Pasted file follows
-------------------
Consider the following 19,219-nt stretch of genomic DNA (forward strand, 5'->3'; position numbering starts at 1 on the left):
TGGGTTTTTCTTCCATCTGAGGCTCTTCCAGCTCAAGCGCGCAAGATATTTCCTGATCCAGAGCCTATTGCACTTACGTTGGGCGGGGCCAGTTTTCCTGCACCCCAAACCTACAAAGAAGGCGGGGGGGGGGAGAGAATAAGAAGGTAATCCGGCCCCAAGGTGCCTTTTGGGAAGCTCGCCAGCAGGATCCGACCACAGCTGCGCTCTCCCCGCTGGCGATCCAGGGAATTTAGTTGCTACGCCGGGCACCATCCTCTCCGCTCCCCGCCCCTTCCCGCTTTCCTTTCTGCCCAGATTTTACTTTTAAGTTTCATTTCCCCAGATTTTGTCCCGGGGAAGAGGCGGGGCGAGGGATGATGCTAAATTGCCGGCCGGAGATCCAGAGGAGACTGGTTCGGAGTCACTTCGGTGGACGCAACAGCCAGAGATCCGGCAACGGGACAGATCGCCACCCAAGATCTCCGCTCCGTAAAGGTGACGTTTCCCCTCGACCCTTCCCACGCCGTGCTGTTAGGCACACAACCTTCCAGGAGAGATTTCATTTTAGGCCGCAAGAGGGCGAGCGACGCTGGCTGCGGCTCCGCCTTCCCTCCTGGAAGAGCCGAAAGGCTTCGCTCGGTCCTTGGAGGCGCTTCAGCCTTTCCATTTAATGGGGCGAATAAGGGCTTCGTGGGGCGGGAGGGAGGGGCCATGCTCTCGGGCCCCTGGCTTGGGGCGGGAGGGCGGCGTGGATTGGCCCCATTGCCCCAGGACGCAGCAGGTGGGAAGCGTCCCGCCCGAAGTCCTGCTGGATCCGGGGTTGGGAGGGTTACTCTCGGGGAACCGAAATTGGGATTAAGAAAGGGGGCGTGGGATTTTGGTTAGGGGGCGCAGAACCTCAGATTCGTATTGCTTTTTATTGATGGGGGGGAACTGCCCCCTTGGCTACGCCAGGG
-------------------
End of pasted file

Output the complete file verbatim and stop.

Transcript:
Consider the following 19,219-nt stretch of genomic DNA (forward strand, 5'->3'; position numbering starts at 1 on the left):
TGGGTTTTTCTTCCATCTGAGGCTCTTCCAGCTCAAGCGCGCAAGATATTTCCTGATCCAGAGCCTATTGCACTTACGTTGGGCGGGGCCAGTTTTCCTGCACCCCAAACCTACAAAGAAGGCGGGGGGGGGGAGAGAATAAGAAGGTAATCCGGCCCCAAGGTGCCTTTTGGGAAGCTCGCCAGCAGGATCCGACCACAGCTGCGCTCTCCCCGCTGGCGATCCAGGGAATTTAGTTGCTACGCCGGGCACCATCCTCTCCGCTCCCCGCCCCTTCCCGCTTTCCTTTCTGCCCAGATTTTACTTTTAAGTTTCATTTCCCCAGATTTTGTCCCGGGGAAGAGGCGGGGCGAGGGATGATGCTAAATTGCCGGCCGGAGATCCAGAGGAGACTGGTTCGGAGTCACTTCGGTGGACGCAACAGCCAGAGATCCGGCAACGGGACAGATCGCCACCCAAGATCTCCGCTCCGTAAAGGTGACGTTTCCCCTCGACCCTTCCCACGCCGTGCTGTTAGGCACACAACCTTCCAGGAGAGATTTCATTTTAGGCCGCAAGAGGGCGAGCGACGCTGGCTGCGGCTCCGCCTTCCCTCCTGGAAGAGCCGAAAGGCTTCGCTCGGTCCTTGGAGGCGCTTCAGCCTTTCCATTTAATGGGGCGAATAAGGGCTTCGTGGGGCGGGAGGGAGGGGCCATGCTCTCGGGCCCCTGGCTTGGGGCGGGAGGGCGGCGTGGATTGGCCCCATTGCCCCAGGACGCAGCAGGTGGGAAGCGTCCCGCCCGAAGTCCTGCTGGATCCGGGGTTGGGAGGGTTACTCTCGGGGAACCGAAATTGGGATTAAGAAAGGGGGCGTGGGATTTTGGTTAGGGGGCGCAGAACCTCAGATTCGTATTGCTTTTTATTGATGGGGGGGAACTGCCCCCTTGGCTACGCCAGGG